It doesn’t take much of an imagination to guess this story
line. The succinctly titled film seemingly sums up the tragic
real-life story of the Papin sisters, maids who inexplicably
murdered two other women back in 1933.
Director and writer Jean-Pierre Denis didn’t have
to dig through obscure newspaper clippings to flesh out this
story. The Papin sisters were a cause-celebre in their day,
attracting the attention of French intellectuals who offered
up an assortment of theories to explain the motives of the
unusual murders. The philosopher Jean-Paul Sartre
and feminist author Simone de Beauvoir suggested the
inescapable French class system was to blame. Jacques
Lacan, noted psychiatrist and linguist, felt the Papin
family history of incest propelled the sisters to a heightened
state of dementia.
Denis’ screenplay interweaves these various ideas into a
riveting piece that suggests both of these theories contributed
to the notorious crime. Most of the story focuses on the older
sister, Christine ( Testud). Educated as a child at
the local convent, she one day she informs her mother she
wants to join the novitiate, but her mother slaps her hard
across the face and tells her to get a job.
Christine finds work as a maid, but she hates the mind-numbing
chores which include the formality of addressing her employers
in the third person. Her only happiness comes from spending
time with her younger sister Léa ( Parmentier).
When Léa gets older, she too must find work as a maid, and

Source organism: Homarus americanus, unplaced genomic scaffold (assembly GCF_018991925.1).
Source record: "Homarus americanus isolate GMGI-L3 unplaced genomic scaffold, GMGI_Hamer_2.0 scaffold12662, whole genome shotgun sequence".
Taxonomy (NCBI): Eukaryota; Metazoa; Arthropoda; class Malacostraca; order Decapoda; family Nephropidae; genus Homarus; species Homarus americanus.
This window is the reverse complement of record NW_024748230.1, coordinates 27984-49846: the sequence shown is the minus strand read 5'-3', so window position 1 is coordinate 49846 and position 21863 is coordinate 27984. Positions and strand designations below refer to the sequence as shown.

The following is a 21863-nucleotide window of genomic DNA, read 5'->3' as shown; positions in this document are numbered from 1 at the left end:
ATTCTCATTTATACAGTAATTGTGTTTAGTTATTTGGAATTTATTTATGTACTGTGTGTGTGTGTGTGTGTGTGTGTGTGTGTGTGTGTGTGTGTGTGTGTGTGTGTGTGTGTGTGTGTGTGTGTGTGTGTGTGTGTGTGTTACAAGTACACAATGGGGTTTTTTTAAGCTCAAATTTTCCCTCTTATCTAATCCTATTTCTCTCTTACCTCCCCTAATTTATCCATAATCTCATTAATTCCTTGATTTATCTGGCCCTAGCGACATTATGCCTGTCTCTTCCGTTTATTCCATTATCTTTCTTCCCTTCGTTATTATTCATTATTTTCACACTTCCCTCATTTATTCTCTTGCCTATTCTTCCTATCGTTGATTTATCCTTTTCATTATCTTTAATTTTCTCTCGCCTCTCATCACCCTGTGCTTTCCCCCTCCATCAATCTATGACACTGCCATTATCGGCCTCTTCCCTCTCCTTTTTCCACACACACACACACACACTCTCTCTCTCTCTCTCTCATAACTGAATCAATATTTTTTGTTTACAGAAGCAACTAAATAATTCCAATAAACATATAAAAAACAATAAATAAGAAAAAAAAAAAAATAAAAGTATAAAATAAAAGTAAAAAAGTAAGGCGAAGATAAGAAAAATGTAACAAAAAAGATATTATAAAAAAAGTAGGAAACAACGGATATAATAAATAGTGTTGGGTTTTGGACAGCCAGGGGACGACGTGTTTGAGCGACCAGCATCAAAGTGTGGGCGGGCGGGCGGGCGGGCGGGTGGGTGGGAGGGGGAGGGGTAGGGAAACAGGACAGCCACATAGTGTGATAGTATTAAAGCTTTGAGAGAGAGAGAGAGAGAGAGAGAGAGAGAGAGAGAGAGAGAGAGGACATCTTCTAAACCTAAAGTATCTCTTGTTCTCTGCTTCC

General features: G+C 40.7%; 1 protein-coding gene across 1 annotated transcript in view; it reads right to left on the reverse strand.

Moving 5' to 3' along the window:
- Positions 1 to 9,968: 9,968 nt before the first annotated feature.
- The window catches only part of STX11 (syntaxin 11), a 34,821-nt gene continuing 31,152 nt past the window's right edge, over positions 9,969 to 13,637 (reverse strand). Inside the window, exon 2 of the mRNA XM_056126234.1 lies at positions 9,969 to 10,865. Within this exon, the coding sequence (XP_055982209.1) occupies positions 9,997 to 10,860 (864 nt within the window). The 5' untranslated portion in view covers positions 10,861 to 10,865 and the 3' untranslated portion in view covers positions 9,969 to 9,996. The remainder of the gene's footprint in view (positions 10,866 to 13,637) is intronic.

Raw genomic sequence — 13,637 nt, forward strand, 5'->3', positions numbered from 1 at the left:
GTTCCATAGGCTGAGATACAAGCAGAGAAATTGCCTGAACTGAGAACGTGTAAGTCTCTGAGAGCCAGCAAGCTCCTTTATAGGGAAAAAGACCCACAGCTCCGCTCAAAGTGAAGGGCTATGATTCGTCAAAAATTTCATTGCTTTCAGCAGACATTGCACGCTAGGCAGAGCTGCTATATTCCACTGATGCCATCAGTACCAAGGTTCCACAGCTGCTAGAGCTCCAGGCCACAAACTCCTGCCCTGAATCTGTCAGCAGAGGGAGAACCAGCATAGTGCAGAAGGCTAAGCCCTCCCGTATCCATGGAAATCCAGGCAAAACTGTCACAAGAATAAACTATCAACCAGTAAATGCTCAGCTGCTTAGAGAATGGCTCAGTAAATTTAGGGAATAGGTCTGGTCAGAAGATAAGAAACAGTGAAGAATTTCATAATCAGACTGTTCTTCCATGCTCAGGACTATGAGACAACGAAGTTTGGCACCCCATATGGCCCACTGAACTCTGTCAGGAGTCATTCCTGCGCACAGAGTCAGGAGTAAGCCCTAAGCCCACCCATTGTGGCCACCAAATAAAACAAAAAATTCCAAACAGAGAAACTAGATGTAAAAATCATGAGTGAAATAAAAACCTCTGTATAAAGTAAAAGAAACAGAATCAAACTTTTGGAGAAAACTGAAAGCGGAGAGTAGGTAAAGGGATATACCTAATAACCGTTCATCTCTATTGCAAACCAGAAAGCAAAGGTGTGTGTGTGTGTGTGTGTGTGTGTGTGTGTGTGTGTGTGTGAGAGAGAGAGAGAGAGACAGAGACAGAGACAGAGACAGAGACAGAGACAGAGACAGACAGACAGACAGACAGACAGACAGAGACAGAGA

Christine is able to convince her employer to hire her younger
sibling. The sisters share a room up in the attic and their
relationship evolves into an incestuous one. They are able
to provide for each other a refuge of escape from their lonely
and tedious work. Their bond becomes essential to their survival
because the mistress of the house is an impossible taskmaster.
Wearing white gloves, she wanders around the house wiping
her fingers along the furniture to ensure the sisters are
dusting properly, and she docks wages if she considers their
One evening their uptight employer leaves for a party, and
Christine and Léa waste little time knocking off early, and
again they start fooling around, this time in the bathtub.
Unfortunately their boss is pulling a fast one, and she returns
early, busting a panicked Christine, who hastily dons a robe
and rushes down the steps to prevent her from reaching the
bathroom. The dilemma is clear; not only are Christine and
her sister goofing off, they’re also about to be popped for
their taboo sexual proclivities. In a frenzied state, Christine
grabs a metal pitcher and begins busting heads wide open.
Murderous Maids attempts to tell all, but the effort
is undone by an ironic bit of information revealed in the
postscript. Both sisters were incarcerated for their crime
but Christine, clearly the more demented of the two, died
a few years later in a psychiatric prison. However, we learn
that Léa is still alive, living somewhere in France. Incapacitated
by a stroke, she is unable to tell her version of events.
What story would Léa tell us if she still could? Did the director
and writers of the script really get it right? This tantalizing
piece of information renders what would otherwise be a straightforward
film into a still bigger mystery. The stories locked inside
Léa’s head remain so close but will forever be left unsaid.